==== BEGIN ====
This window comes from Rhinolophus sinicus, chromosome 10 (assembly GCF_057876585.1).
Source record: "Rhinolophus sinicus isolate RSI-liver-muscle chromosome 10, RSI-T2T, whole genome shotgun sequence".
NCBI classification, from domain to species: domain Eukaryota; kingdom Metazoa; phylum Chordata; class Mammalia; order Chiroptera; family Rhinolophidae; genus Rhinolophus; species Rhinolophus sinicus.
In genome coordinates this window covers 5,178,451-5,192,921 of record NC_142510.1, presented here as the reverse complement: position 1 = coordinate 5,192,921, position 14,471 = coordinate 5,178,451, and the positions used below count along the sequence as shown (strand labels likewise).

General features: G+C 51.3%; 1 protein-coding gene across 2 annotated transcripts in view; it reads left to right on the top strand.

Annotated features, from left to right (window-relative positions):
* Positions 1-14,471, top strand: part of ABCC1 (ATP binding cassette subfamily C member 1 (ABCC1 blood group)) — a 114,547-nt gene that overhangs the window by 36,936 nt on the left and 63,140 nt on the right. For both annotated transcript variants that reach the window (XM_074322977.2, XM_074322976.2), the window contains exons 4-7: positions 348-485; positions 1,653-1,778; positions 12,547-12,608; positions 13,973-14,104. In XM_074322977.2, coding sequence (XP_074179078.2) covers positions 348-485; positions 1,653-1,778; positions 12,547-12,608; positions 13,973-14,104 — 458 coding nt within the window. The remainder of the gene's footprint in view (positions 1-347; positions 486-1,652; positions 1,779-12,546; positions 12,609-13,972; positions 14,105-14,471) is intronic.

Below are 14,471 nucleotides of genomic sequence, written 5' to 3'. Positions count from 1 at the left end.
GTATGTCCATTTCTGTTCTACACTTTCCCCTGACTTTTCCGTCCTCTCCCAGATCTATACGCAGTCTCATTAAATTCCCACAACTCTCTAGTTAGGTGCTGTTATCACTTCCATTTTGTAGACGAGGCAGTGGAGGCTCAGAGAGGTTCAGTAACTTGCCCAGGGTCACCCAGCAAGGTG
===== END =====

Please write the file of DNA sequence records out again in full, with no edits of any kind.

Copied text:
This window comes from Rhinolophus sinicus, chromosome 10 (assembly GCF_057876585.1).
Source record: "Rhinolophus sinicus isolate RSI-liver-muscle chromosome 10, RSI-T2T, whole genome shotgun sequence".
NCBI classification, from domain to species: domain Eukaryota; kingdom Metazoa; phylum Chordata; class Mammalia; order Chiroptera; family Rhinolophidae; genus Rhinolophus; species Rhinolophus sinicus.
In genome coordinates this window covers 5,178,451-5,192,921 of record NC_142510.1, presented here as the reverse complement: position 1 = coordinate 5,192,921, position 14,471 = coordinate 5,178,451, and the positions used below count along the sequence as shown (strand labels likewise).

General features: G+C 51.3%; 1 protein-coding gene across 2 annotated transcripts in view; it reads left to right on the top strand.

Annotated features, from left to right (window-relative positions):
* Positions 1-14,471, top strand: part of ABCC1 (ATP binding cassette subfamily C member 1 (ABCC1 blood group)) — a 114,547-nt gene that overhangs the window by 36,936 nt on the left and 63,140 nt on the right. For both annotated transcript variants that reach the window (XM_074322977.2, XM_074322976.2), the window contains exons 4-7: positions 348-485; positions 1,653-1,778; positions 12,547-12,608; positions 13,973-14,104. In XM_074322977.2, coding sequence (XP_074179078.2) covers positions 348-485; positions 1,653-1,778; positions 12,547-12,608; positions 13,973-14,104 — 458 coding nt within the window. The remainder of the gene's footprint in view (positions 1-347; positions 486-1,652; positions 1,779-12,546; positions 12,609-13,972; positions 14,105-14,471) is intronic.

Below are 14,471 nucleotides of genomic sequence, written 5' to 3'. Positions count from 1 at the left end.
GTATGTCCATTTCTGTTCTACACTTTCCCCTGACTTTTCCGTCCTCTCCCAGATCTATACGCAGTCTCATTAAATTCCCACAACTCTCTAGTTAGGTGCTGTTATCACTTCCATTTTGTAGACGAGGCAGTGGAGGCTCAGAGAGGTTCAGTAACTTGCCCAGGGTCACCCAGCAAGGTG